Hero Xtreme Sports Review
Bike Tested: 2015 Hero Xtreme Sports
Price OTR Mumbai: Rs. 83,000/- (Standard), Rs. 86,500/- (Rear Disc)
The Xtreme Sports is the most powerful 150cc motorcycle from Hero but feels a bit dated now
The Hero Xtreme is one motorcycle which is running on Indian roads since ages now, and year after year there is some or the other updates coming to the bike. By the end of last year, we tested the updated Hero Xtreme, and this year we have a slightly more powerful version of the motorcycle, called the Xtreme Sports. The name ‘Sports’ isn’t the only change in the bike but there are quite a few updates in the styling and the engine too. Is this motorcycle sporty enough to carry the ‘Sports’ moniker or is Hero buying time till they develop an all new 150cc model?
Motor Quest: First launched in 1999, the bike started its life as the Hero Honda CBZ and got multiple updates in the past 15 years. In 2014, it dropped the CBZ tag and continued selling with the Hero Xtreme name. The Xtreme Sports sells alongside the regular Xtreme model and is priced around the same.
Styling – The Xtreme Sports has little in common with the regular Xtreme as this model’s design is based on the old CBZ from 2011. Compared to the regular Xtreme, a tank shroud is an addition to the styling with the engine belly cowl to make the bike look sportier. The headlamp gets a total change with a new design and different LED pilot lamps. The mirrors stay the same as they are on the Xtreme as they get body coloured covers. Rest of the elements stay the same while there is a split seat in the Xtreme Sports and the exhaust also gets a dual piece cover. Again from the 2011 CBZ Xtreme, the 10-spoke alloys continue while the change is the rear tyre which is broader, making it look a bit more beefy and adds to the rear look of the bike. The rear holds a totally new LED tail-lamp. This time the tail-lamp does not contain the indicators integrated within it, which makes it look like a normal bike now.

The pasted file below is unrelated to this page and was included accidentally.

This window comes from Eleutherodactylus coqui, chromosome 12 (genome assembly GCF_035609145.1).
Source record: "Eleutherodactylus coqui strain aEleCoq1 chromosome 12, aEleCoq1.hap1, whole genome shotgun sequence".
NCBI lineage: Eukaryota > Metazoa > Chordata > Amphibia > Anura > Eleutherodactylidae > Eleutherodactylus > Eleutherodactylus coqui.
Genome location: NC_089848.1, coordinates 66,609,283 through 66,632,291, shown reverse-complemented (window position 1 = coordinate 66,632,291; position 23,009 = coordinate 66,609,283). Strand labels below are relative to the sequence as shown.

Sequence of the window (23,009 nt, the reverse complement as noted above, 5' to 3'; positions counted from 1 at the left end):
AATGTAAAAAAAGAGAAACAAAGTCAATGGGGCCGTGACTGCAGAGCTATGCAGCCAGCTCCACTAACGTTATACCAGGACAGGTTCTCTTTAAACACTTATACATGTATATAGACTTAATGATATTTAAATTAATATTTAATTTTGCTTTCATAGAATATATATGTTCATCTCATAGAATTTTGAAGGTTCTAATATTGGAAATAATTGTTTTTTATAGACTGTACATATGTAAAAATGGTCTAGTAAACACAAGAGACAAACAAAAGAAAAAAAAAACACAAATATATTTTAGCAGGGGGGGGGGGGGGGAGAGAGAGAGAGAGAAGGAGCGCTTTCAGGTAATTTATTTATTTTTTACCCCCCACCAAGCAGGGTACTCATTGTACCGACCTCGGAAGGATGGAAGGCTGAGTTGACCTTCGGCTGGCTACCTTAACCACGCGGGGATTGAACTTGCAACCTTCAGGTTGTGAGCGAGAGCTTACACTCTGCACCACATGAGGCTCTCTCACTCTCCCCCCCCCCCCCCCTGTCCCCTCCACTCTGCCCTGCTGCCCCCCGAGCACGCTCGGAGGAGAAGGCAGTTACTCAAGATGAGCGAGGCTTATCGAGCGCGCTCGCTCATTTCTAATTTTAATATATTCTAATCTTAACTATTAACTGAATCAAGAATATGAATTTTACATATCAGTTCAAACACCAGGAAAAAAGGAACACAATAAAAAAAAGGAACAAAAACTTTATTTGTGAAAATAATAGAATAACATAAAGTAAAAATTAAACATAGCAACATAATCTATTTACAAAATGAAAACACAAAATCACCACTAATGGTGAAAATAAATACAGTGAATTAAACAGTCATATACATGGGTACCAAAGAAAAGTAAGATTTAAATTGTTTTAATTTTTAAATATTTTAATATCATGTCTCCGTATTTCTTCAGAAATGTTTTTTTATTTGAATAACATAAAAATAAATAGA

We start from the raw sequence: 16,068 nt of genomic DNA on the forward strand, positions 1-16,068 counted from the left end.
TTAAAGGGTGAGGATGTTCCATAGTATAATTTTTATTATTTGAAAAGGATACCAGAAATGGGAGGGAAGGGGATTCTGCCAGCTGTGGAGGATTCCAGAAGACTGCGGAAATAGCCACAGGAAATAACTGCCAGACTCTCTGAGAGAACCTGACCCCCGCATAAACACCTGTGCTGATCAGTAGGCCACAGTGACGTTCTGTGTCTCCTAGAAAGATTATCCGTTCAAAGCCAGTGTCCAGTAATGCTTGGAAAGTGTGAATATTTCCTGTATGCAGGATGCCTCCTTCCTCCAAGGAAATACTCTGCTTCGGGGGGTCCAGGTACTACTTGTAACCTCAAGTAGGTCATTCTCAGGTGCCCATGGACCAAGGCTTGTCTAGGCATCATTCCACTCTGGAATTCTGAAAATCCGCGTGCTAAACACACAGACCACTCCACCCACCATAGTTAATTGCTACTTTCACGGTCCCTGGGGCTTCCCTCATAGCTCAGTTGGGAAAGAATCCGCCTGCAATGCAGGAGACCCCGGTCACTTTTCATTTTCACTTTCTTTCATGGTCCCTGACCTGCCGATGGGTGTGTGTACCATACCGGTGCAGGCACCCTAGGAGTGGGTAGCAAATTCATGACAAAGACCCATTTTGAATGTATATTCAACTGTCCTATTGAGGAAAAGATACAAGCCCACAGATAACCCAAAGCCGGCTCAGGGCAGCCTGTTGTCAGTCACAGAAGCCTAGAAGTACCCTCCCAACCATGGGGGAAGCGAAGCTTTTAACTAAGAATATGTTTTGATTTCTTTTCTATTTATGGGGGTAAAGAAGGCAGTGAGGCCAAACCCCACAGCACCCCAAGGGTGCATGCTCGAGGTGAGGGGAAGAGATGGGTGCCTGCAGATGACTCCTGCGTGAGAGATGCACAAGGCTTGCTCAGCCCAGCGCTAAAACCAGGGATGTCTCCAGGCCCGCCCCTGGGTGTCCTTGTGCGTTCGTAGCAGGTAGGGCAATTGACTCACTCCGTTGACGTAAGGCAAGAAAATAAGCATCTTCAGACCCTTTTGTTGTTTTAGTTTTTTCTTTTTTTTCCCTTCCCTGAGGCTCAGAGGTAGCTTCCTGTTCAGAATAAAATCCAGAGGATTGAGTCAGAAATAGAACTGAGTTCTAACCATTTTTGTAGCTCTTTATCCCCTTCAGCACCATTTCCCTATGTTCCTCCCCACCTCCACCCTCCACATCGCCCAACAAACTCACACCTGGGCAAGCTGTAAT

Instrument Cluster and Switchgear – While we had seen a totally refreshed instrument cluster on the regular Xtreme, the Xtreme Sports gets its instrument cluster from the older 2011 CBZ Xtreme. What’s new here is the key hole, we always expect the key hole to be below the instrument cluster, well here it is missing! It goes all the way around, next to the right side indicator. One of the most difficult task to do is find the key and the key hole. The bike doesn’t have an engine kill switch and you need to use the key to turn the bike off and on or just stall the bike right there in a particular gear which is again not good for the engine. The instrument cluster get blue backlight LCD with a sliver premium cover on the outside and an analog tachometer with redline marked at 9000 RPM.
Ergonomics – The Hero Xtreme Sports is made with a perspective of a city bike with good power underneath and hence the motorcycle provides comfortable ergos. An upright seating position with high raised clip-on handlebars and properly placed footpegs are great for the bike. The seat is a tad bit wide and hence provides some thigh support while this thing sometimes becomes an issue for short riders as the seat height is more than its competitors. The regular Xtreme gets a normal seat while the Xtreme Sports gets a split seat, an addition to be sportier. The rear seat is comfortable and the pillion gets good space to fit in properly.
On paper power figures don’t work out well on the road just because of the heavy weight of this Xtreme